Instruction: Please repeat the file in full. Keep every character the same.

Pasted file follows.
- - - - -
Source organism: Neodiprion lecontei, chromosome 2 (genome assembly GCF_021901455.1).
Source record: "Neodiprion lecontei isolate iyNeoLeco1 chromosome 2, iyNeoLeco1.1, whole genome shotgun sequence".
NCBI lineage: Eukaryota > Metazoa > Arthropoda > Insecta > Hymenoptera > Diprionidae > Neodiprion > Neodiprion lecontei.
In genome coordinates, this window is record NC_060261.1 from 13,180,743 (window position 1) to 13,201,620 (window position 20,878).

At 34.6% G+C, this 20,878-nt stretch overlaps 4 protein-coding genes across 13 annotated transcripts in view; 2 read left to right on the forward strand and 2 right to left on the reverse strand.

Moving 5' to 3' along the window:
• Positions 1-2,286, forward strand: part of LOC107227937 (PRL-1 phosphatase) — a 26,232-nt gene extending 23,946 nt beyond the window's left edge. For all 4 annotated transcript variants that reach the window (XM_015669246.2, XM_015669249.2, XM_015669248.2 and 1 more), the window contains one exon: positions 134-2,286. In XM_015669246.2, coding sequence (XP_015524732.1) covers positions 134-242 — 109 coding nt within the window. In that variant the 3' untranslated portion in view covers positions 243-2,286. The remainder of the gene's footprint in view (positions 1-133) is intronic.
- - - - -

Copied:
Source organism: Neodiprion lecontei, chromosome 2 (genome assembly GCF_021901455.1).
Source record: "Neodiprion lecontei isolate iyNeoLeco1 chromosome 2, iyNeoLeco1.1, whole genome shotgun sequence".
NCBI lineage: Eukaryota > Metazoa > Arthropoda > Insecta > Hymenoptera > Diprionidae > Neodiprion > Neodiprion lecontei.
In genome coordinates, this window is record NC_060261.1 from 13,180,743 (window position 1) to 13,201,620 (window position 20,878).

At 34.6% G+C, this 20,878-nt stretch overlaps 4 protein-coding genes across 13 annotated transcripts in view; 2 read left to right on the forward strand and 2 right to left on the reverse strand.

Moving 5' to 3' along the window:
• Positions 1-2,286, forward strand: part of LOC107227937 (PRL-1 phosphatase) — a 26,232-nt gene extending 23,946 nt beyond the window's left edge. For all 4 annotated transcript variants that reach the window (XM_015669246.2, XM_015669249.2, XM_015669248.2 and 1 more), the window contains one exon: positions 134-2,286. In XM_015669246.2, coding sequence (XP_015524732.1) covers positions 134-242 — 109 coding nt within the window. In that variant the 3' untranslated portion in view covers positions 243-2,286. The remainder of the gene's footprint in view (positions 1-133) is intronic.